SafeLives welcomes the Ministry of Justice’s new pilot scheme to provide better support to domestic abuse victims in the family courts

Liz Thompson, Director of External Relations at SafeLives

For years victims of domestic abuse and sector staff have said loudly and clearly that the family court process is re-traumatising, and can actively facilitate the perpetration of further abuse. The adversarial nature, insufficient specialist support for victims, and lack of a trauma-informed approach demonstrably causes more harm.

We welcome the Ministry of Justice’s new pilot scheme which aims to improve support to victims of domestic abuse, however we believe this is just the start of the reform that is needed. In addition to the changes being piloted, training in the dynamics of abuse, including how legal proceedings can be exploited to perpetrate post-separation abuse, must be mandatory for those working in family courts. Family justice system professionals also need a better understanding of the impact of trauma on both adult and child victims. Our recent report on court support and advocacy for the Domestic Abuse Commissioner demonstrates the positive impact court Idvas can make for victims of domestic abuse, so we would also like to see further investment in this role, and for court Idvas to be present throughout legal hearings.

Together we believe these changes would create the change that is necessary for victims of domestic abuse to have faith in the system that is meant to protect them, and achieve better, safer social justice outcomes

Liz Thompson, Director of External Relations at SafeLives

The Family Court process has left me severely traumatised, worse than the domestic violence itself. I was belittled, undermined, exposed to my abusive ex repeatedly, my children were not listened to and it felt like the father's rights trumped mine and negated his history of domestic abuse. I've never been more frightened and alone in my life.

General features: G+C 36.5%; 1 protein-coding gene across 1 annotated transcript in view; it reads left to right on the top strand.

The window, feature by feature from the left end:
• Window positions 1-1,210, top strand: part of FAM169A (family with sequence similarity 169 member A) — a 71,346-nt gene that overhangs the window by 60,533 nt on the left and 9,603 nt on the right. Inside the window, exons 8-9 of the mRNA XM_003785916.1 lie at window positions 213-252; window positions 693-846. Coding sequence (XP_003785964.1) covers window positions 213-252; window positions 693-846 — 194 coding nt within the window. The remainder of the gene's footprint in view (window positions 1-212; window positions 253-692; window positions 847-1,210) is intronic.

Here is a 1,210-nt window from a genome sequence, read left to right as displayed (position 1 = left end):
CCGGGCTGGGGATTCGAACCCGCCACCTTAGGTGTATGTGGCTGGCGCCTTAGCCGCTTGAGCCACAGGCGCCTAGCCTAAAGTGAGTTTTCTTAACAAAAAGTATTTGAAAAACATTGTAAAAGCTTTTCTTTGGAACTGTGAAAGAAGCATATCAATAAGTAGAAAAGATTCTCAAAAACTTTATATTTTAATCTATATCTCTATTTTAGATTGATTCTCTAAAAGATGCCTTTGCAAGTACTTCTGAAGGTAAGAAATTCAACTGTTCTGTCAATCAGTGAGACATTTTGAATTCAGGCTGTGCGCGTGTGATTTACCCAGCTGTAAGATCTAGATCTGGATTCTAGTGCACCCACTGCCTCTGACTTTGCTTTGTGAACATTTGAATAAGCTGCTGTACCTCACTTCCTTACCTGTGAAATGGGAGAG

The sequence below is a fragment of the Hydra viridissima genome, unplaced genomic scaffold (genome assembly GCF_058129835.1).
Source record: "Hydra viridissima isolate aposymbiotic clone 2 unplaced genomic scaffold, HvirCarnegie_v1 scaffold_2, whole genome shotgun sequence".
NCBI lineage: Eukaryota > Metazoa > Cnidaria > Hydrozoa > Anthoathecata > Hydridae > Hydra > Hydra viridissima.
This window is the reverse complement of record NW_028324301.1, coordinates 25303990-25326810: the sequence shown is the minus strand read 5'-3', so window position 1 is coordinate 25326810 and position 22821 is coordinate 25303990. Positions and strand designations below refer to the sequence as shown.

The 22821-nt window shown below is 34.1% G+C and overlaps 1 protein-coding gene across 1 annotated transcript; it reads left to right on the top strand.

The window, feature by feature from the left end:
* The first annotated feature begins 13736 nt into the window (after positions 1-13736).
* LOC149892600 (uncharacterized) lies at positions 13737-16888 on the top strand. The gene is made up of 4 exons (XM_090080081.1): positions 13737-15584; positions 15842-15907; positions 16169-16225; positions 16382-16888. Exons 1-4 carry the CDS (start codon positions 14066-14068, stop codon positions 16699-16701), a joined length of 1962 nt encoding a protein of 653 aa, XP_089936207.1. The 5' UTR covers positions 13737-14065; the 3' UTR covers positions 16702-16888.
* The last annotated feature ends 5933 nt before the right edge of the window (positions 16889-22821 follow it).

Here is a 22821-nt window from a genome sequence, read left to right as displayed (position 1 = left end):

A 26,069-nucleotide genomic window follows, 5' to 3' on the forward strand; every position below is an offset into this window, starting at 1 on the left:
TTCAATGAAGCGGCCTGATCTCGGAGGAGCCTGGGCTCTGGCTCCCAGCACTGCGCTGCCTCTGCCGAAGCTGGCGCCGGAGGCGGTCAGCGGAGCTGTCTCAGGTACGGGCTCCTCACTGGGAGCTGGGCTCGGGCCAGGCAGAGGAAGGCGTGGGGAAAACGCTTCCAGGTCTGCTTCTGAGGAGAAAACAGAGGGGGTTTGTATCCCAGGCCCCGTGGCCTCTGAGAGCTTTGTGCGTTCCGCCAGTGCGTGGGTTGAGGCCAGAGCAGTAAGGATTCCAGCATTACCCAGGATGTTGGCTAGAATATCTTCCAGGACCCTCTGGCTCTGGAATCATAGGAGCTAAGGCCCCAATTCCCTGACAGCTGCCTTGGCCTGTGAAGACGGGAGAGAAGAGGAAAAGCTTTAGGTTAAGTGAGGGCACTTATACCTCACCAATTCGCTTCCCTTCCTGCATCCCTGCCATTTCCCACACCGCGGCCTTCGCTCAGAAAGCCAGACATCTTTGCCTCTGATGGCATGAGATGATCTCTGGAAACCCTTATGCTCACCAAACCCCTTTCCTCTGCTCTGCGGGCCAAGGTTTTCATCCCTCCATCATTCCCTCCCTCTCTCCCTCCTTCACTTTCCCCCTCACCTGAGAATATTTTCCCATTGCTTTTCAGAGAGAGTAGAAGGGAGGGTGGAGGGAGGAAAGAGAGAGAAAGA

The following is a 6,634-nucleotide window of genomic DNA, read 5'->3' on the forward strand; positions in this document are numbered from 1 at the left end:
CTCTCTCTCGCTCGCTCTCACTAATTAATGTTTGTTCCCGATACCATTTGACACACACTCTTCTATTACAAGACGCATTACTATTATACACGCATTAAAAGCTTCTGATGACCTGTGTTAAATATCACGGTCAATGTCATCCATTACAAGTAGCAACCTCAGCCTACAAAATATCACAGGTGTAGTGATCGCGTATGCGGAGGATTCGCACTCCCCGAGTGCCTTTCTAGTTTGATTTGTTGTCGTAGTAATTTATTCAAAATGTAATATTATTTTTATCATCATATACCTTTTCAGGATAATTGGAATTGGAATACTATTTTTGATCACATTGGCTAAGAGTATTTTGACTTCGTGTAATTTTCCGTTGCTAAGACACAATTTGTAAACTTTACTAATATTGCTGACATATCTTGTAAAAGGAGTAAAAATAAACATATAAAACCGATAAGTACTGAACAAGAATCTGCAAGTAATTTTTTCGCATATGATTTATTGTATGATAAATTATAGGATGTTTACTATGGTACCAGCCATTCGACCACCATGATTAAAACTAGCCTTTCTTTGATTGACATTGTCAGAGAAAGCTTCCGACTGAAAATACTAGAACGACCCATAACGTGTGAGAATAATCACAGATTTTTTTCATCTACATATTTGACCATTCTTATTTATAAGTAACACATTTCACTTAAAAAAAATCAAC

One of our Pioneers, an expert by experience, said of the family justice system

Read the Report

This report was commissioned by the Domestic Abuse Commissioner to shine a spotlight on the support victims and survivors of domestic abuse receive in both the criminal and family justice system.

Understanding Court Support for Victims for Domestic Abuse
Two people in suits walking towards a court door.

Training for family lawyers

Domestic abuse training for family lawyers empowers family lawyers to take a trauma-informed approach to representing survivors of domestic abuse, understand the dynamics of abuse, recognise the effect of trauma on clients’ presentation, explain the impact of domestic abuse on children and young people, and enable clients to achieve best evidence. Moreover, the course keeps learners up to date with recent statute and case law.